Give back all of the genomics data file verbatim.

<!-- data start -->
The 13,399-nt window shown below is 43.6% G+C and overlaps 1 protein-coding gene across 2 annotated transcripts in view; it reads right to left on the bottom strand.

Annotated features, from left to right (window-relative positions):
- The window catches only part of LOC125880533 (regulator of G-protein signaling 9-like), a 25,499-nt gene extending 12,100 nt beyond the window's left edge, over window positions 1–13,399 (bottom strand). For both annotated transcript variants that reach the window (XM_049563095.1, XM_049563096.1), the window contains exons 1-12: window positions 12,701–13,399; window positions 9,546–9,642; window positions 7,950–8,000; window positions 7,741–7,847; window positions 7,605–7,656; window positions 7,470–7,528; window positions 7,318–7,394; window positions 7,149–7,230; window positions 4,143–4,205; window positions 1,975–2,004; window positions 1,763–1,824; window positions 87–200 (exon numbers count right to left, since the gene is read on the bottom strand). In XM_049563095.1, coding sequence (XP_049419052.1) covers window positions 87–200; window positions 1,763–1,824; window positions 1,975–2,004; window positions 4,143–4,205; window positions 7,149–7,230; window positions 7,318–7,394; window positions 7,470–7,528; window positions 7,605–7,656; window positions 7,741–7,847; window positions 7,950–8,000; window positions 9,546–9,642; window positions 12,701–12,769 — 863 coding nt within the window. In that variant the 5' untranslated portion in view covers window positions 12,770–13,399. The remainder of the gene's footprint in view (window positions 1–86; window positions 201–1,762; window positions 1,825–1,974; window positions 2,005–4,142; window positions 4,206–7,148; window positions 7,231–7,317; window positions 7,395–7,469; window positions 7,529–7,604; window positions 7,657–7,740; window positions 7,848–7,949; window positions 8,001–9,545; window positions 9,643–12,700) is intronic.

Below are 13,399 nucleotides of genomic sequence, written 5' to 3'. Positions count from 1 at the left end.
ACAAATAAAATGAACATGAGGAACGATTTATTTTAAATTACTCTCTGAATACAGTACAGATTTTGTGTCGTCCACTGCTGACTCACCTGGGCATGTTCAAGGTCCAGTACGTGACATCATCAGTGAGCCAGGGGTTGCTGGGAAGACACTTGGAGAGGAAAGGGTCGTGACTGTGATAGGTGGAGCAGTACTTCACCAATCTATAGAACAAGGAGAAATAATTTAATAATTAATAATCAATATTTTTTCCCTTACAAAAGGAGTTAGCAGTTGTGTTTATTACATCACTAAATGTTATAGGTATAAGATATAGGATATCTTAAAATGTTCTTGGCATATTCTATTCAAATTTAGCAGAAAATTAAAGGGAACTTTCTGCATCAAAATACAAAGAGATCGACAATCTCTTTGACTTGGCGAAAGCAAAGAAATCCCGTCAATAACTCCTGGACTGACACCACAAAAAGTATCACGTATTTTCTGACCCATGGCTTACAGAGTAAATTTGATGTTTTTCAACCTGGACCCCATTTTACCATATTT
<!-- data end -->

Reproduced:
The 13,399-nt window shown below is 43.6% G+C and overlaps 1 protein-coding gene across 2 annotated transcripts in view; it reads right to left on the bottom strand.

Annotated features, from left to right (window-relative positions):
- The window catches only part of LOC125880533 (regulator of G-protein signaling 9-like), a 25,499-nt gene extending 12,100 nt beyond the window's left edge, over window positions 1–13,399 (bottom strand). For both annotated transcript variants that reach the window (XM_049563095.1, XM_049563096.1), the window contains exons 1-12: window positions 12,701–13,399; window positions 9,546–9,642; window positions 7,950–8,000; window positions 7,741–7,847; window positions 7,605–7,656; window positions 7,470–7,528; window positions 7,318–7,394; window positions 7,149–7,230; window positions 4,143–4,205; window positions 1,975–2,004; window positions 1,763–1,824; window positions 87–200 (exon numbers count right to left, since the gene is read on the bottom strand). In XM_049563095.1, coding sequence (XP_049419052.1) covers window positions 87–200; window positions 1,763–1,824; window positions 1,975–2,004; window positions 4,143–4,205; window positions 7,149–7,230; window positions 7,318–7,394; window positions 7,470–7,528; window positions 7,605–7,656; window positions 7,741–7,847; window positions 7,950–8,000; window positions 9,546–9,642; window positions 12,701–12,769 — 863 coding nt within the window. In that variant the 5' untranslated portion in view covers window positions 12,770–13,399. The remainder of the gene's footprint in view (window positions 1–86; window positions 201–1,762; window positions 1,825–1,974; window positions 2,005–4,142; window positions 4,206–7,148; window positions 7,231–7,317; window positions 7,395–7,469; window positions 7,529–7,604; window positions 7,657–7,740; window positions 7,848–7,949; window positions 8,001–9,545; window positions 9,643–12,700) is intronic.

Below are 13,399 nucleotides of genomic sequence, written 5' to 3'. Positions count from 1 at the left end.
ACAAATAAAATGAACATGAGGAACGATTTATTTTAAATTACTCTCTGAATACAGTACAGATTTTGTGTCGTCCACTGCTGACTCACCTGGGCATGTTCAAGGTCCAGTACGTGACATCATCAGTGAGCCAGGGGTTGCTGGGAAGACACTTGGAGAGGAAAGGGTCGTGACTGTGATAGGTGGAGCAGTACTTCACCAATCTATAGAACAAGGAGAAATAATTTAATAATTAATAATCAATATTTTTTCCCTTACAAAAGGAGTTAGCAGTTGTGTTTATTACATCACTAAATGTTATAGGTATAAGATATAGGATATCTTAAAATGTTCTTGGCATATTCTATTCAAATTTAGCAGAAAATTAAAGGGAACTTTCTGCATCAAAATACAAAGAGATCGACAATCTCTTTGACTTGGCGAAAGCAAAGAAATCCCGTCAATAACTCCTGGACTGACACCACAAAAAGTATCACGTATTTTCTGACCCATGGCTTACAGAGTAAATTTGATGTTTTTCAACCTGGACCCCATTTTACCATATTT